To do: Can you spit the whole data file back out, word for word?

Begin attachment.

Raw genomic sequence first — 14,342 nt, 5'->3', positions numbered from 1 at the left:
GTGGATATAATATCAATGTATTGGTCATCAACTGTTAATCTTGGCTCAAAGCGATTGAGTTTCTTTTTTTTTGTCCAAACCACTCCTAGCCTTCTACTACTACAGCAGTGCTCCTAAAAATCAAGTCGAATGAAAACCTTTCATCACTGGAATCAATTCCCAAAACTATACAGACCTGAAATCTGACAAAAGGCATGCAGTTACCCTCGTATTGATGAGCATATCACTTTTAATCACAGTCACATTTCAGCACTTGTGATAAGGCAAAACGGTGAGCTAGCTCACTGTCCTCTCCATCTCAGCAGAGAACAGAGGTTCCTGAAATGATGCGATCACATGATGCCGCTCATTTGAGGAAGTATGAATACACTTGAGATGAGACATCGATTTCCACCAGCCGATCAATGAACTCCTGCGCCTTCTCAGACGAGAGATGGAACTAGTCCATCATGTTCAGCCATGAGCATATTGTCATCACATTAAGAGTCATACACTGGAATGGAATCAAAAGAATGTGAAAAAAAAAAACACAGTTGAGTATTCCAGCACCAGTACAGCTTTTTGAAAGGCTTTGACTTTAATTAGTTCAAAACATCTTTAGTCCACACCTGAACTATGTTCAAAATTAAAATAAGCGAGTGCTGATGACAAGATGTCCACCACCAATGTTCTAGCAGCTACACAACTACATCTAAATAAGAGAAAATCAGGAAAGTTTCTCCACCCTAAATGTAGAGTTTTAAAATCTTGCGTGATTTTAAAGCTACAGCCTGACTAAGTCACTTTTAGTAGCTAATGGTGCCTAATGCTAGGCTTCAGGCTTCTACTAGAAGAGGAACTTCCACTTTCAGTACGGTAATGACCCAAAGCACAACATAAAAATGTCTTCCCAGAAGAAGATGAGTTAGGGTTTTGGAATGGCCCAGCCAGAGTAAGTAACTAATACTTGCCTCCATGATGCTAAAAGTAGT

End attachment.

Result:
Raw genomic sequence first — 14,342 nt, 5'->3', positions numbered from 1 at the left:
GTGGATATAATATCAATGTATTGGTCATCAACTGTTAATCTTGGCTCAAAGCGATTGAGTTTCTTTTTTTTTGTCCAAACCACTCCTAGCCTTCTACTACTACAGCAGTGCTCCTAAAAATCAAGTCGAATGAAAACCTTTCATCACTGGAATCAATTCCCAAAACTATACAGACCTGAAATCTGACAAAAGGCATGCAGTTACCCTCGTATTGATGAGCATATCACTTTTAATCACAGTCACATTTCAGCACTTGTGATAAGGCAAAACGGTGAGCTAGCTCACTGTCCTCTCCATCTCAGCAGAGAACAGAGGTTCCTGAAATGATGCGATCACATGATGCCGCTCATTTGAGGAAGTATGAATACACTTGAGATGAGACATCGATTTCCACCAGCCGATCAATGAACTCCTGCGCCTTCTCAGACGAGAGATGGAACTAGTCCATCATGTTCAGCCATGAGCATATTGTCATCACATTAAGAGTCATACACTGGAATGGAATCAAAAGAATGTGAAAAAAAAAAACACAGTTGAGTATTCCAGCACCAGTACAGCTTTTTGAAAGGCTTTGACTTTAATTAGTTCAAAACATCTTTAGTCCACACCTGAACTATGTTCAAAATTAAAATAAGCGAGTGCTGATGACAAGATGTCCACCACCAATGTTCTAGCAGCTACACAACTACATCTAAATAAGAGAAAATCAGGAAAGTTTCTCCACCCTAAATGTAGAGTTTTAAAATCTTGCGTGATTTTAAAGCTACAGCCTGACTAAGTCACTTTTAGTAGCTAATGGTGCCTAATGCTAGGCTTCAGGCTTCTACTAGAAGAGGAACTTCCACTTTCAGTACGGTAATGACCCAAAGCACAACATAAAAATGTCTTCCCAGAAGAAGATGAGTTAGGGTTTTGGAATGGCCCAGCCAGAGTAAGTAACTAATACTTGCCTCCATGATGCTAAAAGTAGT